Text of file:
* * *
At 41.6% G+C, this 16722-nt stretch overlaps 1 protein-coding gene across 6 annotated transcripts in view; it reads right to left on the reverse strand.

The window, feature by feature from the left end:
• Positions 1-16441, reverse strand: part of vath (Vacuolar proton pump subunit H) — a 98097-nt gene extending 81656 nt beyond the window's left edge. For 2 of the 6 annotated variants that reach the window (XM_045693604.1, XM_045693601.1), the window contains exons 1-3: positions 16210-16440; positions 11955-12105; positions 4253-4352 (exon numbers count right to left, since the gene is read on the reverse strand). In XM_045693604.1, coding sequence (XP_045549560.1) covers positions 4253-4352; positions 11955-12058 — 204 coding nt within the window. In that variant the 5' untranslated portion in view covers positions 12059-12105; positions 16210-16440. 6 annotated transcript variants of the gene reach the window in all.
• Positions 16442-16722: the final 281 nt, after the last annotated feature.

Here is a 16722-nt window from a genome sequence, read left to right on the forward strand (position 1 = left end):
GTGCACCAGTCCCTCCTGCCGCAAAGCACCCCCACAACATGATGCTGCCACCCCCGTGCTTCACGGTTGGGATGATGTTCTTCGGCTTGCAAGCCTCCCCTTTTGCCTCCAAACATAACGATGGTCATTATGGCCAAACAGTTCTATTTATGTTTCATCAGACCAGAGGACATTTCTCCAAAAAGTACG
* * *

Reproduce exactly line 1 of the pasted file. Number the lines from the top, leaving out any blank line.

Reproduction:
At 41.6% G+C, this 16722-nt stretch overlaps 1 protein-coding gene across 6 annotated transcripts in view; it reads right to left on the reverse strand.